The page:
There has never been a more critical time to try and better understand consumer travel preferences and habits. The old rulebook has certainly now been ripped up and we are emerging into a new world where traveller demands are much stronger with changing values and priorities.
”Moving to a more holistic view of the traveller journey, considering before, during and after the trip, is essential for understanding the post COVID travellers,” explains Euromonitor International in ‘Understanding the Traveller Journey: Critical for a Sustainable Recovery’ a new e-book based upon its ‘Voice of the Consumer’ travel survey.
The research highlights that there is understandably a staycations boost as international travel bans persist. International tourism spending fell by -75% in 2020, and the outlook for 2021 points to a significant reduction on pre crisis levels according to Euromonitor’s Travel Forecast Model, based on UNWTO data. Similarly, people are reconnecting closer to home with day trips, albeit there are some differing trends based on age and income.
The survey found that younger people aged 15-29 and earning over USD150,000 go on at least weekly day trips, discovering what is closer to home. For older people aged 60+, “there is less interest in taking frequent day trips,” according to the report. There preference is to take a day trip closer to home every couple of months, “clearly not due to income” but instead “a result of the pandemic and health concerns”.
The research does illustrate what Euromonitor International identifies as a “disconnect between consumer expectations and business priorities”. It found that 45% of consumers value an easy customer experience, and 41% are looking to have use of a mobile app, useful across the stages of the customer journey to help deliver a consistent and seamless experience.
“As companies slowly emerge from the crisis, the importance of engaging and building relationships and emotional links with the end consumer becomes vital for market players,” says the report. “Hyper personalisation is the tool that can bridge that gap and optimise content, products and services for changing demands.”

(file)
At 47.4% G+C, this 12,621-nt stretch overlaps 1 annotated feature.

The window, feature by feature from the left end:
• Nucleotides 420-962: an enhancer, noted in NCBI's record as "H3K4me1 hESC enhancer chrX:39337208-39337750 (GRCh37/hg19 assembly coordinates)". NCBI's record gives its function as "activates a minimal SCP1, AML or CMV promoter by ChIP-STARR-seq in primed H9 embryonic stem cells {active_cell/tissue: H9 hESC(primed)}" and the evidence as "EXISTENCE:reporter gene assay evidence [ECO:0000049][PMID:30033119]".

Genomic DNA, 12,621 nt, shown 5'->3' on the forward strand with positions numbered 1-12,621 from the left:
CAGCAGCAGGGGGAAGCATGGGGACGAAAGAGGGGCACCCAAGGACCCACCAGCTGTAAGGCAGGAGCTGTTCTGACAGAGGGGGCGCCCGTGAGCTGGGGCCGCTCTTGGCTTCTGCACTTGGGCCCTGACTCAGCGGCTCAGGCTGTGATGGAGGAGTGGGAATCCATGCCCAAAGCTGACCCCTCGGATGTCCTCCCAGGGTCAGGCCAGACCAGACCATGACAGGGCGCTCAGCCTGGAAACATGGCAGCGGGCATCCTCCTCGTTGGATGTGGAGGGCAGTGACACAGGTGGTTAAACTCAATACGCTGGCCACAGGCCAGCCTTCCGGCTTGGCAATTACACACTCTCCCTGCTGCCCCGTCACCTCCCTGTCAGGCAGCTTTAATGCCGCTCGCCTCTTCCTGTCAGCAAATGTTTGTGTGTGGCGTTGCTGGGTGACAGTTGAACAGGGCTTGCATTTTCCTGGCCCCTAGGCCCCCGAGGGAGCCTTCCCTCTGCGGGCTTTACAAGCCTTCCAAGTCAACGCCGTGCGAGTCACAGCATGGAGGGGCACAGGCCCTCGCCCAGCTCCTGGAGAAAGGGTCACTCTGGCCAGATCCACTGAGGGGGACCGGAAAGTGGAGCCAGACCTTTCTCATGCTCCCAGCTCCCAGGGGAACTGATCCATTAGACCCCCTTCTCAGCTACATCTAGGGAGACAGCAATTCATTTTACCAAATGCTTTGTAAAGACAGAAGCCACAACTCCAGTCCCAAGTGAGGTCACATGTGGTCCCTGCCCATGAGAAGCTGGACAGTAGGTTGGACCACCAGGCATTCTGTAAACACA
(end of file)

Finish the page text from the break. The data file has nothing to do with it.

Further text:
But the survey found that flexible payments and loyalty programmes are more important to consumers than businesses may realise, since businesses appear to not be prioritising these areas, according to their own survey responses.
The pandemic has provided the time to stop and think about our priorities and alongside better understanding environmental issues has also shone a harsh light on inequalities. It is “vital” that travel brands and destinations fully embrace the need for diversity and inclusion in their products, services and marketing strategies, says the report.
The research found that globally, nature and outdoors activities have increased for white / Caucasian consumers between 2019 and 2021 as the pandemic brought health and wellness to the fore. Elsewhere, Hispanic / Latino consumers showed a strong preference for immersion in culture, where this is a strong social sustainability element, while relaxation was highest ranked for all groups, with Black consumers showing a strong preference for all inclusive with its quality value positioning.
The ‘Voice of the Consumer’ surveys have also provided some insights into changing booking patterns. This latest report highlights that China is by far the most mobile-first country when it comes to booking travel with more than half (56%) Chinese consumers are booking their trips on a smartphone in 2021, with the 50% threshold also been surpassed in Vietnam and 40% in Saudi Arabia. However, mobile travel bookings for Germany, Belgium and the UK remain very low, less than one in five (<20%) and where computer and tablets continue to take the biggest share of bookings.